The story that follows is personal, but represents just one tiny thread in the fabric of freedom in America. I dedicate it to each and every service man and woman, who made the ultimate sacrifice in the service of their country and I honor those family members who endured the loss.
It was just a routine morning for another military mom. She kissed her handsome Naval officer husband goodbye, as he left for his duty station, and then went about planning her day’s household duties and errands, and caring for her two young boys, ages one and three.
It was just a normal day, that is, until late afternoon, when the Navy Chaplain and two officers in full dress uniform appeared at the door. It was March 28th, 1945. My mother, brother and I would learn the meaning of Memorial Day first hand.
Just ten days earlier Lt. Commander Donald E. Smith, USN, had reported for duty as a Squadron Commander at Oceana Naval Air Station, Virginia, after having served four years at war, as a naval aviator in the North Atlantic and South Pacific. The war was winding down and my dad was excited about this well deserved “shore duty” with his wife, Marge, and two young boys. While flying over the Chesapeake Bay, his aircraft malfunctioned and he and three Navy colleagues lost their lives when his plane dove straight into the waters of the Bay.
My brother and I would know the pain of not having a dad at our ballgames and graduations. We would endure the decades of alcoholism and loneliness of our grieving mom, who never recovered from her loss. However, we would also learn to appreciate and respect the unselfish sacrifice and patriotism of both of our parents. We would grow up to understand that our family was one small piece of fabric in the cloth of freedom that cloaks America. Like thousands of military families before us, and thousands after us, we would learn that there is a high price to be paid for freedom. We were not alone in our suffering and loss.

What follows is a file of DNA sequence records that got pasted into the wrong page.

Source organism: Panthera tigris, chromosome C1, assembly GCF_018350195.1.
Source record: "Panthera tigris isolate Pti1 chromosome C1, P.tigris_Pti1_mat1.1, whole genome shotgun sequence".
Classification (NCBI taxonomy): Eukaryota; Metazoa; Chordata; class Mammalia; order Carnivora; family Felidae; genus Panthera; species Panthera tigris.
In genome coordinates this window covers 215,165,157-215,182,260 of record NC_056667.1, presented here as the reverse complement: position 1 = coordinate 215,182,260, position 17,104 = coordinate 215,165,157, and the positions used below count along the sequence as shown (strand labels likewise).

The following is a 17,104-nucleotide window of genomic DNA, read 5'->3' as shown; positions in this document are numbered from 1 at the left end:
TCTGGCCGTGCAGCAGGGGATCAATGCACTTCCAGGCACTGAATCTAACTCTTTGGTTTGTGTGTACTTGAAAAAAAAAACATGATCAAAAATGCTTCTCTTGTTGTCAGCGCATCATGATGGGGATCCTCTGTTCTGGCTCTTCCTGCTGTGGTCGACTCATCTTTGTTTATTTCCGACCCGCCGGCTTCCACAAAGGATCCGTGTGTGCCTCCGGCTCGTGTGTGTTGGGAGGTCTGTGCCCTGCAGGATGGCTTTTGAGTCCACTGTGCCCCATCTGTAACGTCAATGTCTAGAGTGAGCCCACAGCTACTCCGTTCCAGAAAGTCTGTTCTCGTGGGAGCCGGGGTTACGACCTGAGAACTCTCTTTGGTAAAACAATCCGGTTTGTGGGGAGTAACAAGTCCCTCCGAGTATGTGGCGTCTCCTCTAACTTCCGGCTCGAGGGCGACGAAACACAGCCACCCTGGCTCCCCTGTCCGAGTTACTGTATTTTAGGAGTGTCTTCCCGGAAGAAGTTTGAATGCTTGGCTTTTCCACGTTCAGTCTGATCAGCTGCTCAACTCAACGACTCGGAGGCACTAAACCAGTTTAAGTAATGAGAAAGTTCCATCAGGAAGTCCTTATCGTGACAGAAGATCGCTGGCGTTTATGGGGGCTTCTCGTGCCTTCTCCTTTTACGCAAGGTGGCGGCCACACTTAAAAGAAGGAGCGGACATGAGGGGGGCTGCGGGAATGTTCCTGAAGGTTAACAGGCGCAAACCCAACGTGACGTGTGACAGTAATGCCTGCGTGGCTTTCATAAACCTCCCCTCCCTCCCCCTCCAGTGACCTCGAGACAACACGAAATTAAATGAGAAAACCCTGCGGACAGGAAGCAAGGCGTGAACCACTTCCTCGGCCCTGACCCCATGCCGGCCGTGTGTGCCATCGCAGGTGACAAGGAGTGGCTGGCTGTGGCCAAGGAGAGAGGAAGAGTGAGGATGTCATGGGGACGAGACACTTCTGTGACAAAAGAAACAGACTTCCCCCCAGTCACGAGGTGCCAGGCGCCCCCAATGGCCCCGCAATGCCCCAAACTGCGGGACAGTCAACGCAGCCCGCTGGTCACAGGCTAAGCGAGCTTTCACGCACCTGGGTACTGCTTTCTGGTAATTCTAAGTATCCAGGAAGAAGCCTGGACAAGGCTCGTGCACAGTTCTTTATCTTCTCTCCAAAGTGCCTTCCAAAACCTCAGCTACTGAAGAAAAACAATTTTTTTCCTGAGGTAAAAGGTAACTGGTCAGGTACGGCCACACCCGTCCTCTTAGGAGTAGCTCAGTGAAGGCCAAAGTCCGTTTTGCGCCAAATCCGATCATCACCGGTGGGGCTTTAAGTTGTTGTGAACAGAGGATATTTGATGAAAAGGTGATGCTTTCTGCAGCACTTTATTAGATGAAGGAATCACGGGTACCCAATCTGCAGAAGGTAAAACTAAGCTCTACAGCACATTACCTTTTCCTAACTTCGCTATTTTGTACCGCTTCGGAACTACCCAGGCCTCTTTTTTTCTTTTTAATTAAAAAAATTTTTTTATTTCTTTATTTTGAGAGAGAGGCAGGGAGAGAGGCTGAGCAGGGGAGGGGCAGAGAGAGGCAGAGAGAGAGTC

On Memorial Day we pay tribute to the hundreds of thousands of men and women in uniform and their families, who paid for our freedom with their blood and tears for 235 years, from 1776 to Iraq and Afghanistan. If it ever gets to the point that we do not revere, honor and recognize those patriots, America will not survive. On this Memorial Day I hope we can all tune out the picnics, cell phones, computers and mundane activities of the day for just a few minutes, then pause and say, “thank you,” for all they have done for their posterity and their country.
In June of 1995 I had the privilege of attending the 50th anniversary of the Normandy invasion. I went as a United States Senator and member of the U.S. Senate Armed Services Committee. Prior to arriving in Normandy we stopped at Anzio, Italy where Senator Bob Dole had been wounded in 1944, as the allies began their Mediterranean advance to remove the German armies from Southern Europe. Dole lost the use of an arm, and many friends, in the mountains of Italy. While walking among the graves at the U.S. cemetery in Anzio, my wife, Mary Jo, saw the grave of a young man who had been killed on 29 May, 1944, the very day she was born. It was an emotional moment, when she realized that young soldier had sacrificed his life, so that she could be born in freedom. Ironically, a continent away and at about the same time in history, Mary Jo’s dad, Army Radioman, George D. Hutchinson, along with thousands of other American soldiers, was preparing to invade Japan. Then President Truman ordered the bomb to be dropped on Japan, and her dad came home. Many would die so that others could live. There is no rhyme or reason. It is the way of war.